Image Credit: James Tissot, Moses and Joshua in the Tabernacle (1900)
Read and Discuss Chapter 26:1-36
- To make the Holy furnishings described in chapter 26 would have required several hundred pounds worth of gold, silver, bronze; several thousand feet of embroidered cloth, leather, and dolphin skins! Also, several thousand lengths of blue, purple, and crimson yarn, and a small acacia wood forest. Where did all these materials come from? Egypt? The Desert? Heaven?
Other Things to Discuss, Time Permitting
- Compare the description of the Priestly Vestments (clothes) in Chapter 28 with modern day clergy attire (or ceremonial outfits for musicians, military, scholars). Why such attention to ornamentation? What does it accomplish or mean?
- In chapter 28, there is mention of the Urim and Thumim stones, and also twelve stones bearing the names of the twelve tribes of Israel--all of which were carried in the "breastpiece of judgment." Extra Research: What were these stones for?
- Chapter 29 describes the process of sacrificial offerings, which were widespread in many early cultures and religions. What is it about the destruction/burning of certain things (and the smearing of blood) that appealed to God in the minds of ancient peoples? What sacrifices do we make today, and for what/whom? Lookup the Hebrew word for sacrifice, Korban, and its root word, karov.
- Chapter 30:11-16. Is God against progressive taxation (and in favor of the census)? Also see Chapter 30:17-21 for God's approach to hand sanitizing: Wash or Die!
- What's the value in setting something (or someone) apart as "holy?" What's the danger?
Questions to consider for Week 8 (chapters 31-35)
- In chapter 31, a man named Bezalel (which means "in the shadow of God") is filled with "divine spirit, with ability, intelligence, and knowledge in every kind of craft, to devise artistic designs, to work in gold, silver, and bronze, in cutting stones for setting, and in carving wood, in every kind of craft." What is the role of artisans and craftsmen in our religious observances today? In our culture? Is there still a connection between these things and the divine?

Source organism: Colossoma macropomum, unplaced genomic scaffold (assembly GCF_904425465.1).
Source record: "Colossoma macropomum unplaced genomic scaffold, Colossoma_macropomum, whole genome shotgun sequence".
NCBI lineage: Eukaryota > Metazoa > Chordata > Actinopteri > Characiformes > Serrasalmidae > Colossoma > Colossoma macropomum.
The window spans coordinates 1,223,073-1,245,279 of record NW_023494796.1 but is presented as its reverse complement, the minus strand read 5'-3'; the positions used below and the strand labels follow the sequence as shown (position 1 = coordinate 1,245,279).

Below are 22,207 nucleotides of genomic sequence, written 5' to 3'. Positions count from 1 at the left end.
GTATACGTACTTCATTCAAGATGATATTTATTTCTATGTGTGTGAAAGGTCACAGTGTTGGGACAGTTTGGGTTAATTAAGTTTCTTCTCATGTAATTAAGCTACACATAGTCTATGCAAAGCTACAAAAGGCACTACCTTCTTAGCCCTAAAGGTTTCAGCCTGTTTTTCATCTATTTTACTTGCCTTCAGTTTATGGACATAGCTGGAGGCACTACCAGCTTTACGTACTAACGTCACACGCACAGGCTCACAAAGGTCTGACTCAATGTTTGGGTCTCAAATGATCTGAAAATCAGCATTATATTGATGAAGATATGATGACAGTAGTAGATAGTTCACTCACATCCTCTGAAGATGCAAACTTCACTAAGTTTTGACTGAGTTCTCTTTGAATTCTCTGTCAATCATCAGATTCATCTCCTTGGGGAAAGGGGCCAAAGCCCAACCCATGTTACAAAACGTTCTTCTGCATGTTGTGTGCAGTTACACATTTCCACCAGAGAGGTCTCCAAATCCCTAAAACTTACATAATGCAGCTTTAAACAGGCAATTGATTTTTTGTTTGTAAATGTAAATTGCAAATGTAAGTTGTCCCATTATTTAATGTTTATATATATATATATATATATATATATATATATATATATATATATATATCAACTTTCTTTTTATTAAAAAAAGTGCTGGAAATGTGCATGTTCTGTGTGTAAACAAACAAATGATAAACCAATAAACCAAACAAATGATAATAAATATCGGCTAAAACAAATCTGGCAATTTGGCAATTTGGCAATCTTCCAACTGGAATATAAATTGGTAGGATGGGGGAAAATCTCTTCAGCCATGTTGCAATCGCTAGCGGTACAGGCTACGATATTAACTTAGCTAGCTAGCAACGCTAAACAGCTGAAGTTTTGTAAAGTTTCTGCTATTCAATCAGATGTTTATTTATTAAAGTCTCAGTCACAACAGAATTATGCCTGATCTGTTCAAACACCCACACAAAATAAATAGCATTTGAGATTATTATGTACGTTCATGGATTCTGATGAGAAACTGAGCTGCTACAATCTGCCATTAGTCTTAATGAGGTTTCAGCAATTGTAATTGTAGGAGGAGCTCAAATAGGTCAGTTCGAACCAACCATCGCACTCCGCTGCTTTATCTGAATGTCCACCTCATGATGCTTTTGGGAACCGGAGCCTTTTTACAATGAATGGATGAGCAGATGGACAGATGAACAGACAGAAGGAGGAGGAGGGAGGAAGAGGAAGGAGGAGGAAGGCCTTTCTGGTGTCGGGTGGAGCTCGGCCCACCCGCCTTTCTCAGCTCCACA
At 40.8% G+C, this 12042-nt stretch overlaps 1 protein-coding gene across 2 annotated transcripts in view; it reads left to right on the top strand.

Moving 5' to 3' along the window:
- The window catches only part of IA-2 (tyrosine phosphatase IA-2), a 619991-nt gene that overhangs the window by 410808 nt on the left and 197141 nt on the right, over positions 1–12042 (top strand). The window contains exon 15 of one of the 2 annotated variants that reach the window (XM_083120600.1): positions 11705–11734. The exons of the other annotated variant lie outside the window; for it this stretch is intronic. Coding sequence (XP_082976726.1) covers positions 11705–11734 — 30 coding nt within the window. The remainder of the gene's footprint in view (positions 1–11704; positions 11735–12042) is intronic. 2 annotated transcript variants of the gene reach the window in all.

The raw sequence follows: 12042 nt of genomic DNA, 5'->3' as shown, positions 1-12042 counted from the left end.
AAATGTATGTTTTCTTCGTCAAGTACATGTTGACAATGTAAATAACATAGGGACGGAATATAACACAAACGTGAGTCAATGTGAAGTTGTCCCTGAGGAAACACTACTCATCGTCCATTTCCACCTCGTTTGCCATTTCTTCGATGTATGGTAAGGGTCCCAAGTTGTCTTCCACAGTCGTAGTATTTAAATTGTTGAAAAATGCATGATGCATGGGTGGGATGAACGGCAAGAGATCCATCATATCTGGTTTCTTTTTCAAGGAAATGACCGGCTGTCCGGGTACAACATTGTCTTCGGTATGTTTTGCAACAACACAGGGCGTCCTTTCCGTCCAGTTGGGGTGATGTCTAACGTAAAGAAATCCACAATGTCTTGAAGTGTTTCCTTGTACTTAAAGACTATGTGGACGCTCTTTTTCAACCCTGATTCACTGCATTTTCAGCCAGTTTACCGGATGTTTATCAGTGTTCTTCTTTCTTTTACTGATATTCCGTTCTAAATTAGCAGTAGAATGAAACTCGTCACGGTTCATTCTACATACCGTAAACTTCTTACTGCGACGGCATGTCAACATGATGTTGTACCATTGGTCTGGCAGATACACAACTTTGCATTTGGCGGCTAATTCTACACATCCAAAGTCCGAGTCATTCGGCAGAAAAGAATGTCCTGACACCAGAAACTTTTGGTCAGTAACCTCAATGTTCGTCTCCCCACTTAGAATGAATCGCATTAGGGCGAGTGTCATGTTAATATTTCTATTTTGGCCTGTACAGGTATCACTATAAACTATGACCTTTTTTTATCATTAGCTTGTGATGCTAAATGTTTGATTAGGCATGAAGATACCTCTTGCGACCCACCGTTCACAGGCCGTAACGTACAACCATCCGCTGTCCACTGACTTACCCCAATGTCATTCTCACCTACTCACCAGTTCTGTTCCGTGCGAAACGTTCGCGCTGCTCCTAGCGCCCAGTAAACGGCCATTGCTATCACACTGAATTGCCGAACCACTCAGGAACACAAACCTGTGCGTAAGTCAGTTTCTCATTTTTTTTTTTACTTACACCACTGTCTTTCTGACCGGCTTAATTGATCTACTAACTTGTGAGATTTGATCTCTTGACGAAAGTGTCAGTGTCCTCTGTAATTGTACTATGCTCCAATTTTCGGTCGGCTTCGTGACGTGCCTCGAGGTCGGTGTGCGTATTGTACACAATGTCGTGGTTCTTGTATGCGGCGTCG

- Chapter 32 details the incident of the golden calf--what commandment(s) does this violate? How does it contrast with the construction of the cherubim and seraphim in the previous week's reading? And once again, where does all the gold and jewelry come from?
- Is Aaron guilty, innocent, complicit, or somewhere in between when it comes to accommodating the people's request and honoring his brother's (and God's) leadership? Consider his actions carefully and sequentially. Does he have an agenda?
- In chapter 32:27-29, Moses (or God?) commands the Levites to kill 3,000 individuals, including their own brothers, friends, and neighbors. This sounds brutal to modern readers, but consider the US Civil War (which also pitted families against one another), or the US decision to bomb civilians in Hiroshima and Nagasaki in WWII, Japanese interment camps, etc. (or more recently the treatment of immigrants and their children) Does "national security" ever justify significant violence? If so, what are the acceptable boundaries and limitations? What level of violence (or even loss of freedom) would you be willing to accept in exchange for your own safety and security?
- Several times in chapters 33-34, Moses "negotiates" with God, something that occurs often in the Old Testament. Are humans capable of changing God's mind? Or is this a "test" of Moses' leadership? Or something different altogether? How does this square with our present-day understanding of prayer?
- Bonus research: Google search "Moses with Horns" for an interesting and long-standing misinterpretation of 34:29-35 (your Bible footnotes may also shed light on this). If this passage was mistranslated for hundreds of years, what might we be mistranslating in the Bible today?
- There is a lot of repetition in Chapter 35 from previous chapters. What do you make of this? Is it simply the renewal fo the covenant between God and the people, or possibly something more?